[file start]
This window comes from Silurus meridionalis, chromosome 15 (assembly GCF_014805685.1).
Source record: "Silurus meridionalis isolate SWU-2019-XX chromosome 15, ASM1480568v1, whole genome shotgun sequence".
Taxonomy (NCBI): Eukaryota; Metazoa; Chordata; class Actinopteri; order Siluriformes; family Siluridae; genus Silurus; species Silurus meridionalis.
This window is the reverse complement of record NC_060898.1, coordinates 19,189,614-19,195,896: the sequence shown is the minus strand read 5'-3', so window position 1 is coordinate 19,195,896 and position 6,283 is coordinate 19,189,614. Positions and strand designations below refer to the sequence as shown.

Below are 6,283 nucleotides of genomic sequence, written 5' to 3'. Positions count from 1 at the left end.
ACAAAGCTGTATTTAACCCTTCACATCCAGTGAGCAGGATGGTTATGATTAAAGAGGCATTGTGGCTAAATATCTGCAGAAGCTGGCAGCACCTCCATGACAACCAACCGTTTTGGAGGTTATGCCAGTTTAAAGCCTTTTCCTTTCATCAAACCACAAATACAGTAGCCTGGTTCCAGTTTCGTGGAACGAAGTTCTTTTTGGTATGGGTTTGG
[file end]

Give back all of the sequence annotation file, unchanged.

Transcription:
This window comes from Silurus meridionalis, chromosome 15 (assembly GCF_014805685.1).
Source record: "Silurus meridionalis isolate SWU-2019-XX chromosome 15, ASM1480568v1, whole genome shotgun sequence".
Taxonomy (NCBI): Eukaryota; Metazoa; Chordata; class Actinopteri; order Siluriformes; family Siluridae; genus Silurus; species Silurus meridionalis.
This window is the reverse complement of record NC_060898.1, coordinates 19,189,614-19,195,896: the sequence shown is the minus strand read 5'-3', so window position 1 is coordinate 19,195,896 and position 6,283 is coordinate 19,189,614. Positions and strand designations below refer to the sequence as shown.

Below are 6,283 nucleotides of genomic sequence, written 5' to 3'. Positions count from 1 at the left end.
ACAAAGCTGTATTTAACCCTTCACATCCAGTGAGCAGGATGGTTATGATTAAAGAGGCATTGTGGCTAAATATCTGCAGAAGCTGGCAGCACCTCCATGACAACCAACCGTTTTGGAGGTTATGCCAGTTTAAAGCCTTTTCCTTTCATCAAACCACAAATACAGTAGCCTGGTTCCAGTTTCGTGGAACGAAGTTCTTTTTGGTATGGGTTTGG